Few things in life are more relaxing than sitting around a wood-burning fire pit with family and friends on a summer evening. The wood is crackling and smells terrific. Your guests are laughing and chatting away, and you’re… fretting over fire pit safety.
Wait, that’s not right. You shouldn’t be worried on a lovely night like this. We want you to enjoy the festivities without concern about causing an unfortunate accident. That’s what this blog is for!
You can practice fire pit safety without getting distracted from having fun. The key is knowing what ground rules you need to follow ahead of time. In this post, we’ll lay out eight guidelines for keeping your fire pit safe while having a good time. We’ll also explain why kiln-dried hardwood is the safest type of wood for fire pits.
By the way, if you need some high-quality firewood for your fire pit, we can help you with that. At Lumberjacks, we deliver premium kiln-dried wood throughout the Chicago region.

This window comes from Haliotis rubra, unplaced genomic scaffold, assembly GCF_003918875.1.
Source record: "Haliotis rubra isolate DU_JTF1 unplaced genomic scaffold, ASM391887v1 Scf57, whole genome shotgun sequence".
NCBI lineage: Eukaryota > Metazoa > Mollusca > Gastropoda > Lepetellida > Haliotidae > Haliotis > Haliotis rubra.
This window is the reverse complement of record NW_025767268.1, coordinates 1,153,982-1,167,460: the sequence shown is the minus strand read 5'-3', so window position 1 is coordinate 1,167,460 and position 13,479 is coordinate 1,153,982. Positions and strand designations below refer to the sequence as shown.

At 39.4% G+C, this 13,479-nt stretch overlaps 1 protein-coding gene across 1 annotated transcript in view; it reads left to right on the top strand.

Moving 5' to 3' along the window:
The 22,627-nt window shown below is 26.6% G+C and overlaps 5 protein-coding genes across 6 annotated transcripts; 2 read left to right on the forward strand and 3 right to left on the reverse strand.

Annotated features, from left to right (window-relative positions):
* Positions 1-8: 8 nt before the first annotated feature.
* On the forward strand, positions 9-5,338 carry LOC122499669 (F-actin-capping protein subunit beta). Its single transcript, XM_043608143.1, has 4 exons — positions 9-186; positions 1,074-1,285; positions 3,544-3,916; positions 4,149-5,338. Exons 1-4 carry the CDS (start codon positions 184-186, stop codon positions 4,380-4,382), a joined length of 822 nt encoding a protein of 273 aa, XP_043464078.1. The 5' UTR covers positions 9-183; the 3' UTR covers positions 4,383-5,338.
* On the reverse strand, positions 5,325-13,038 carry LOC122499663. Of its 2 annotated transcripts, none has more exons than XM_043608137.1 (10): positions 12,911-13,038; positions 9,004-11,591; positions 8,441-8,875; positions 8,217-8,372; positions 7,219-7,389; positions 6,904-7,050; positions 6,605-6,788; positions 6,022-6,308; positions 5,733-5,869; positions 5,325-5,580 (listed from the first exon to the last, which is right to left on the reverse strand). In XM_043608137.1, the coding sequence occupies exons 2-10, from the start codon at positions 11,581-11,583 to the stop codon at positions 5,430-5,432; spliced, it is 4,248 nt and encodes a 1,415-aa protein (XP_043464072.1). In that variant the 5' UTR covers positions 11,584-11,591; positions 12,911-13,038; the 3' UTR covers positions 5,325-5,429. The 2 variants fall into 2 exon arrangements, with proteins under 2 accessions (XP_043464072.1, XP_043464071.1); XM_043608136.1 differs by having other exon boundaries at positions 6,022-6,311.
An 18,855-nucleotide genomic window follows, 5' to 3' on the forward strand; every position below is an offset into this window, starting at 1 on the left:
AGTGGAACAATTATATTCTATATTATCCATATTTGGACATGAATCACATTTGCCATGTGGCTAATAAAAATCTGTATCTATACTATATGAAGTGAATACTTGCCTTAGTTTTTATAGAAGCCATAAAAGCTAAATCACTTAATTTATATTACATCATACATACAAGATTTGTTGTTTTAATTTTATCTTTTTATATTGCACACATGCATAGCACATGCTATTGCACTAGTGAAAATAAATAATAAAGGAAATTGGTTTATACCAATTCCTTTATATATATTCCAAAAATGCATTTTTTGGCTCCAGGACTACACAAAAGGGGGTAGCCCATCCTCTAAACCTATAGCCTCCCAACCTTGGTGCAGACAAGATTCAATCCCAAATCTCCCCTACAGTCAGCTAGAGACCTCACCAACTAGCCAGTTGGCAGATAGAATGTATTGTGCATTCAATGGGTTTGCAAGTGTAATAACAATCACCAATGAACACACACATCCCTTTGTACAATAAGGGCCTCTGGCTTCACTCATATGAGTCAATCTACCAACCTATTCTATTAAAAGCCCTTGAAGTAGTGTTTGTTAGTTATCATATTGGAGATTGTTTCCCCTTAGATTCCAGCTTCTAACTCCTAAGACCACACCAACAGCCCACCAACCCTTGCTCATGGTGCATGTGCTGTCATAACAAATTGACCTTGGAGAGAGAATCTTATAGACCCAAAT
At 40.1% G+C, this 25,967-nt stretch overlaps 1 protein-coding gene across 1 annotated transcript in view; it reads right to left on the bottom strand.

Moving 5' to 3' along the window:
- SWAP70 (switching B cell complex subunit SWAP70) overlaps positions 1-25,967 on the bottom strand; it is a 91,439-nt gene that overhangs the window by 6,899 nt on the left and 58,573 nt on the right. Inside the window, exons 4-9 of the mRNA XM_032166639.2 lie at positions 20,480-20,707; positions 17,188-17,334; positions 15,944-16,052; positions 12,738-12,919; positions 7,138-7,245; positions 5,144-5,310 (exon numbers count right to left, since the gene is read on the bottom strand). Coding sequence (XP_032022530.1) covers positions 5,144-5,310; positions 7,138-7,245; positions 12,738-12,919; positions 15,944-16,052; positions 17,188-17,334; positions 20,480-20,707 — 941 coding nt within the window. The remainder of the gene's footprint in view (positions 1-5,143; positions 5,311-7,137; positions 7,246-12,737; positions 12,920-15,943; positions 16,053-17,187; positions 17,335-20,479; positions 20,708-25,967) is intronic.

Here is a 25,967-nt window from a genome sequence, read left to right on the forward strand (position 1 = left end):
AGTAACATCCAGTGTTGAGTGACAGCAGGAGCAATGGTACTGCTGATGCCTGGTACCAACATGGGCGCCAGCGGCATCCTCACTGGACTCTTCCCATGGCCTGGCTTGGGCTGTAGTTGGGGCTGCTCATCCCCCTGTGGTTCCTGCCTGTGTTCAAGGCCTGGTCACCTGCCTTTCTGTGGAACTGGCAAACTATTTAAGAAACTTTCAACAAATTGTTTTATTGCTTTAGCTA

Now, without further ado, let’s get to those fire pit safety tips!
1. Wisely Choose Where to Place Your Fire Pit
The first essential rule is to choose a safe location for your fire pit. You’ll want to place it more than 10 feet away from any flammable structures, such as your house, your neighbor’s house, fences or sheds. Avoid placing it next to any trees or plants that could catch fire when you use your fire pit.
There should also be plenty of clearance overhead. At best, you want nothing overhanging the fire but the sky.
If you’re setting up a fire in a dense area, there should be at least 20 feet of clearance above the fire. Artificial items like string lights and power lines shouldn’t be above your fire either.
No matter where you put your fire pit, the ground beneath it should be level and non-flammable. The best surfaces to place a fire pit on are stone, brick or concrete. Never put it directly on top of flammable surfaces like a wooden deck or grass.